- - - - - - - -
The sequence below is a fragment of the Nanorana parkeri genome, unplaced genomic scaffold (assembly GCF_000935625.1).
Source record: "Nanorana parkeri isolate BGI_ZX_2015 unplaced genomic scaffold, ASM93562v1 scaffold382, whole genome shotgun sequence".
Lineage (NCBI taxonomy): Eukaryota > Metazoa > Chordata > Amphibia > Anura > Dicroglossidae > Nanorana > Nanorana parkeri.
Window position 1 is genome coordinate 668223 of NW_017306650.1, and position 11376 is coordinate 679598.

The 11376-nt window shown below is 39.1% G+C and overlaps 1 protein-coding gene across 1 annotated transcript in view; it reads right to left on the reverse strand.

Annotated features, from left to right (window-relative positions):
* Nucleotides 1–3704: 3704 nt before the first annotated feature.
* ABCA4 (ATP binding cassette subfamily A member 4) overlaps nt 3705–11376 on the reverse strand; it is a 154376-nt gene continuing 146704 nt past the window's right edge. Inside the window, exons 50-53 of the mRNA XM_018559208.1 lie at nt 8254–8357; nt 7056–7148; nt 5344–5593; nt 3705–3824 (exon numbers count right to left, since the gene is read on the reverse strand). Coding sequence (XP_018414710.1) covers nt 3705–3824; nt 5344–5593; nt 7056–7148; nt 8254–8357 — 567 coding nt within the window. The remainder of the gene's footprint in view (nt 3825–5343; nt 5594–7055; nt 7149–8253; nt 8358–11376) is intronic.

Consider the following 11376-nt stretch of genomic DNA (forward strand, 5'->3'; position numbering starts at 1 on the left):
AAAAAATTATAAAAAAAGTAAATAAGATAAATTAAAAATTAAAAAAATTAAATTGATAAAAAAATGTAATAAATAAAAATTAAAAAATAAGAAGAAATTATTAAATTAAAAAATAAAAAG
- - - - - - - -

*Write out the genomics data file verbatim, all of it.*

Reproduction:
The sequence below is a fragment of the Nanorana parkeri genome, unplaced genomic scaffold (assembly GCF_000935625.1).
Source record: "Nanorana parkeri isolate BGI_ZX_2015 unplaced genomic scaffold, ASM93562v1 scaffold382, whole genome shotgun sequence".
Lineage (NCBI taxonomy): Eukaryota > Metazoa > Chordata > Amphibia > Anura > Dicroglossidae > Nanorana > Nanorana parkeri.
Window position 1 is genome coordinate 668223 of NW_017306650.1, and position 11376 is coordinate 679598.

The 11376-nt window shown below is 39.1% G+C and overlaps 1 protein-coding gene across 1 annotated transcript in view; it reads right to left on the reverse strand.

Annotated features, from left to right (window-relative positions):
* Nucleotides 1–3704: 3704 nt before the first annotated feature.
* ABCA4 (ATP binding cassette subfamily A member 4) overlaps nt 3705–11376 on the reverse strand; it is a 154376-nt gene continuing 146704 nt past the window's right edge. Inside the window, exons 50-53 of the mRNA XM_018559208.1 lie at nt 8254–8357; nt 7056–7148; nt 5344–5593; nt 3705–3824 (exon numbers count right to left, since the gene is read on the reverse strand). Coding sequence (XP_018414710.1) covers nt 3705–3824; nt 5344–5593; nt 7056–7148; nt 8254–8357 — 567 coding nt within the window. The remainder of the gene's footprint in view (nt 3825–5343; nt 5594–7055; nt 7149–8253; nt 8358–11376) is intronic.

Consider the following 11376-nt stretch of genomic DNA (forward strand, 5'->3'; position numbering starts at 1 on the left):
AAAAAATTATAAAAAAAGTAAATAAGATAAATTAAAAATTAAAAAAATTAAATTGATAAAAAAATGTAATAAATAAAAATTAAAAAATAAGAAGAAATTATTAAATTAAAAAATAAAAAG